Tinajas Altas Mountains

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Tinajas Altas Mountains
BMGR-Tinajas Altas.JPG
Sign along El Camino Del Diablo in Barry M. Goldwater Air Force Range, near Wellton, Arizona, at spur road to Tinajas Altas.
Highest point
PeakUnnamed (32°16′26″N 114°02′48″W / 32.27389°N 114.04667°W / 32.27389; -114.04667)
Elevation843 m (2,766 ft)
Length35 km (22 mi)
Width6.4 km (4.0 mi)
Tinajas Altas Mountains is located in Arizona
Tinajas Altas Mountains
Tinajas Altas Mountains
CountriesUnited States and Mexico
Region(Sonoran Desert)–Yuma Desert
(Gran Desierto de Altar)
DistrictYuma County, Arizona
SettlementFortuna Foothills, Arizona
Range coordinates32°17′00″N 114°03′00″W / 32.2833333°N 114.05°W / 32.2833333; -114.05Coordinates: 32°17′00″N 114°03′00″W / 32.2833333°N 114.05°W / 32.2833333; -114.05
Borders onGila Mountains (Yuma County)-NW
Yuma Desert-W
Lechuguilla Desert-E
(Gran Desierto de Altar-S)
Type of rockgranite–(light-colored)

The Tinajas Altas Mountains (O'odham: Uʼuva:k or Uʼuv Oopad) are an extremely arid northwest-southeast trending mountain range in southern Yuma County, Arizona, approximately 35 mi southeast of Yuma, Arizona. The southern end of the range extends approximately one mile into the northwestern Mexican state of Sonora on the northern perimeter of the Gran Desierto de Altar. The range is about 22 mi in length and about 4 mi wide at its widest point. The highpoint of the range is unnamed and is 2,766 feet (843 meters) above sea level and is located at 32°16'26"N, 114°02'48"W (NAD 1983 datum). Aside from the portion of the range in Mexico, the entirety of the range lies within the Barry M. Goldwater Air Force Range. They lie at the heart of the traditional homeland of the Hia C-eḍ O'odham people.

Geology and geography[edit]

Geologically, the Tinajas Altas Mountains are a southeastward extension of the block faulted Gila Mountains, and what are now the Tinajas Altas Mountains were actually considered part of the Gila Mountains until about the middle of the 20th century. The two ranges are separated by Cipriano Pass, also referred to as "Smugglers Pass," about two miles northwest of Raven Butte, 2,694 feet (821 m) which is a notable dark-colored volcanic feature on the eastern flank of the otherwise light-colored granitic range.

The range is named for the Tinajas Altas ("High Tanks"), which are a series of perched waterholes on the range's eastern side approximately four miles north of the international boundary. The waterholes figured prominently in the history of the area as they were for many years the only reliable source of water for many miles. Native Americans, principally the Hia C-eḍ O'odham, also utilized the waterholes as an important camp prior to European settlement.[1]

The range lies in the Lower Colorado subdivision of the Sonoran Desert. This subdivision is sometimes referred to as the Colorado Desert and encompasses much of southeastern California, southwestern Arizona, northwestern Sonora, and northeastern Baja California. The subdivision is characterized by minimal precipitation, and the area around the Tinajas Altas Mountains averages only about three inches of rainfall per year.[2]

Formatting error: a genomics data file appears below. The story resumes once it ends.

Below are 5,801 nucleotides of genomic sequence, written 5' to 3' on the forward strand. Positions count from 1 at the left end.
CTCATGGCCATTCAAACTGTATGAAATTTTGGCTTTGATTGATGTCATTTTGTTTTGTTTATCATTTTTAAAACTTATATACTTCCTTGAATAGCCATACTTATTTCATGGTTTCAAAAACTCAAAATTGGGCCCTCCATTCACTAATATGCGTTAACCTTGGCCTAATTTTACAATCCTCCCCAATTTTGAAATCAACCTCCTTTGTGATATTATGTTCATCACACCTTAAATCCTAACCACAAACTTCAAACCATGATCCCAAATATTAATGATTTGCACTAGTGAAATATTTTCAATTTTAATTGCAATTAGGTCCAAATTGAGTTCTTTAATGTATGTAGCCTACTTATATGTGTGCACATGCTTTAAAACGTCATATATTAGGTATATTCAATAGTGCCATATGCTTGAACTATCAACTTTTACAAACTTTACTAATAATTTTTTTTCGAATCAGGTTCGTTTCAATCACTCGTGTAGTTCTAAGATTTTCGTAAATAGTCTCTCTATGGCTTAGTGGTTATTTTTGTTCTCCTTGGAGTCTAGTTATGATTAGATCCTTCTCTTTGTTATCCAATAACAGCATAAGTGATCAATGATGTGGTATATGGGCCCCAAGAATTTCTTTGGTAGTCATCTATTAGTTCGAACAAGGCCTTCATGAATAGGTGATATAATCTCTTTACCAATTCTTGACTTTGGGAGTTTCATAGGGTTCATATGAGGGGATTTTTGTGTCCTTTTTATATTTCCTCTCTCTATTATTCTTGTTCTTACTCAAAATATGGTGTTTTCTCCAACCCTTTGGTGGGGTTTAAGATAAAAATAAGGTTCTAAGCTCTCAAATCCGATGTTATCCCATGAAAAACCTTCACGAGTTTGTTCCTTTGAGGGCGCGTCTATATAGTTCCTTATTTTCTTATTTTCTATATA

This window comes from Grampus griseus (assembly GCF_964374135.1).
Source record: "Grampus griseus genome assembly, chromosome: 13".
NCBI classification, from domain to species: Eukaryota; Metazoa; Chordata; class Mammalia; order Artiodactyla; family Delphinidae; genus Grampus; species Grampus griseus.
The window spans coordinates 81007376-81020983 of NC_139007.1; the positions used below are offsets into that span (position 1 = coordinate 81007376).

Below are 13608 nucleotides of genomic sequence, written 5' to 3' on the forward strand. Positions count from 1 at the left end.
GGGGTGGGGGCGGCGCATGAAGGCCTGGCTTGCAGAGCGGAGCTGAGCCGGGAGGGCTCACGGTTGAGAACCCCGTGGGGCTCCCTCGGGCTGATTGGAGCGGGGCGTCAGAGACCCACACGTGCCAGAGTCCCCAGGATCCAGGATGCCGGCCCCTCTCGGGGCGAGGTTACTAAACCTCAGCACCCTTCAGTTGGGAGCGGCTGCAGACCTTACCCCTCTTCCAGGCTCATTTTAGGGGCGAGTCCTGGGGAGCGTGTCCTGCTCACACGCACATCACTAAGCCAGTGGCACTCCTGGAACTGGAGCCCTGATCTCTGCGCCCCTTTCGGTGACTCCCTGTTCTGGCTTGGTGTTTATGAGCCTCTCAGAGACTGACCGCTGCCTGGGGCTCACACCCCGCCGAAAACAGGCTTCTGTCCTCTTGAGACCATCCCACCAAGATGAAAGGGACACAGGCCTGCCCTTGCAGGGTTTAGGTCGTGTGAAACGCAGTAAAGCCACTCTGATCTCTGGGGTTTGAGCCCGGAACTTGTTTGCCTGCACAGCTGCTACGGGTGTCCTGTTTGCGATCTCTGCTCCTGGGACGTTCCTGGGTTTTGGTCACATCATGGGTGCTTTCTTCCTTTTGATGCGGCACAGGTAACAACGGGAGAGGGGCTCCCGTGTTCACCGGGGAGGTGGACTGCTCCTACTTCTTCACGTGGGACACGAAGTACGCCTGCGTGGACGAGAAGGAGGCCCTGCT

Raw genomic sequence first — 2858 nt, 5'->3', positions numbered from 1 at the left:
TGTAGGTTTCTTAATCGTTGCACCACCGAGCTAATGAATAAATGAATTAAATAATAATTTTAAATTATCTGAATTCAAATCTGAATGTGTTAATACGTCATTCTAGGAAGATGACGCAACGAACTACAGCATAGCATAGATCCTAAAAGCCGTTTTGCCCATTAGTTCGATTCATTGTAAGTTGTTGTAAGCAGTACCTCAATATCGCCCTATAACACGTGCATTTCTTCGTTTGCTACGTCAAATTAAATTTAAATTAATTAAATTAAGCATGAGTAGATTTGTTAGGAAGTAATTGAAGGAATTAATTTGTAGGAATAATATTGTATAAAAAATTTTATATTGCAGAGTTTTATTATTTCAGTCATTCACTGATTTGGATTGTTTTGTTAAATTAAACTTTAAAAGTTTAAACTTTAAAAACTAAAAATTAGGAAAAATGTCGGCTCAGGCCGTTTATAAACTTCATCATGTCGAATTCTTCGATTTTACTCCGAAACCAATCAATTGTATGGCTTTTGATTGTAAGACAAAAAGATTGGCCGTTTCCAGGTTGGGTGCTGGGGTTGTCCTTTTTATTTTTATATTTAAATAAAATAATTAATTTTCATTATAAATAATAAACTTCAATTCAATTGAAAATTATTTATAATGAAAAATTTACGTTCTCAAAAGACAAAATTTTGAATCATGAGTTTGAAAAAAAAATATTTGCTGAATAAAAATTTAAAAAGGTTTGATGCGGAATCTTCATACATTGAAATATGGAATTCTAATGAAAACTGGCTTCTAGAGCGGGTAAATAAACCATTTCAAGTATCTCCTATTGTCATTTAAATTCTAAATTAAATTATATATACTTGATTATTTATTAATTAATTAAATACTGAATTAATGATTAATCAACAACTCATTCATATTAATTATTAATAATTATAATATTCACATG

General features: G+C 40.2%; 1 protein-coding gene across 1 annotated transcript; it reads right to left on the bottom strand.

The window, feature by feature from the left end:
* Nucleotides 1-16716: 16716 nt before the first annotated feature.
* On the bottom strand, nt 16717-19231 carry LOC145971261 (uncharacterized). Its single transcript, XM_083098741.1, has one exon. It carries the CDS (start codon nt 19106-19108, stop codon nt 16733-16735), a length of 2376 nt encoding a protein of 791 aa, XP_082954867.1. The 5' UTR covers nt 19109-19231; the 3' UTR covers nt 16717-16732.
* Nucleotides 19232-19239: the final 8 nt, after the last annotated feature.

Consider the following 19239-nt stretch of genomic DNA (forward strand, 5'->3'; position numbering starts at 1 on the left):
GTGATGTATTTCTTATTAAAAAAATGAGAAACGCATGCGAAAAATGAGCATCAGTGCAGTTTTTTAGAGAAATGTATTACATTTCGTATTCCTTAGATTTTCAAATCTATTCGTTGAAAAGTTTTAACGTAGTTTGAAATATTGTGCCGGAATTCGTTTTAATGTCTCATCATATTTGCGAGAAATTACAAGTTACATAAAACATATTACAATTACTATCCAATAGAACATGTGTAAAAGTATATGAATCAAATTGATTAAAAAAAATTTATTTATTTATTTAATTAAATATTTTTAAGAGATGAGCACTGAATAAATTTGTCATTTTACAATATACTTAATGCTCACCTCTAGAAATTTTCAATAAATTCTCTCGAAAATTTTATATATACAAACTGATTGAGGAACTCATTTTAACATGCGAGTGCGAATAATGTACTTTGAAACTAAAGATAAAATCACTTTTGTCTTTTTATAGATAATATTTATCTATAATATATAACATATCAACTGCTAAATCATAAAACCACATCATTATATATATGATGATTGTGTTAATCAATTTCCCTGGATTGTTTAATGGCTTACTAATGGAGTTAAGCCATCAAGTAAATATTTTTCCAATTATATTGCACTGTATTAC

Mexican topographic maps and United States Geological Survey (USGS) maps of the region disagree on the name of an adjacent range lying to the southeast of the Tinajas Altas Mountains. In the United States this small range is referred to as the Sierra de la Lechuguilla, but in Mexico they are called the Sierra Tinajas Altas which would suggest that they are a longer extension of the Tinajas Altas Mountains into Mexico. The two ranges, however, share no surface connection so they are not the same. The Sierra de la Lechuguilla/Sierra Tinajas Altas range are instead on a parallel alignment to the southeast of the Tinajas Altas Mountains proper.[3][4][5]

The closest community to the Tinajas Altas Mountains is Fortuna Foothills in the east of the Yuma Valley adjacent to the Gila Mountains.


The Tinajas Altas Mountains exhibit a variety of flora and fauna species. Among the notable flora present is the elephant tree, (Bursera microphylla), which species exhibits a contorted multi-furcate architecture.[6]

See also[edit]


  1. ^ Broyles, Bill, Luke Evans, Richard Stephen Felger, and Gary Nabhan. 2007. Our Grand Desert: A Gazetteer for Northwestern Sonora, Southwestern Arizona, and Northeastern Baja California. In Dry Borders: Great Natural Reserves of the Sonoran Desert, Broyles, B. and R. Felger, editors. University of Utah Press.
  2. ^ Sellers, William D. and Richard H. Hill. 1974. Arizona Climate: 1931-1972. University of Arizona Press. Tucson, Arizona.
  3. ^ U.S. Geological Survey. 1965. Tinajas Altas Quadrangle, Arizona. 15-minute Series (Topographic). Washington, D.C.
  4. ^ U.S. Geological Survey. 1996. Tinajas Altas Quadrangle, Arizona-Sonora. 7.5-minute Series (Topographic). Reston, Virginia
  5. ^ Direccion General de Geografia del Territorio Nacional. Mina del Desierto, Sonora. 1:50000 scale topographic map. Mexico, D.F.
  6. ^ C. Michael Hogan. 2009. Elephant Tree: Bursera microphylla, GlobalTwitcher.com, ed. N. Stromberg Archived 2012-03-07 at the Wayback Machine

Further reading[edit]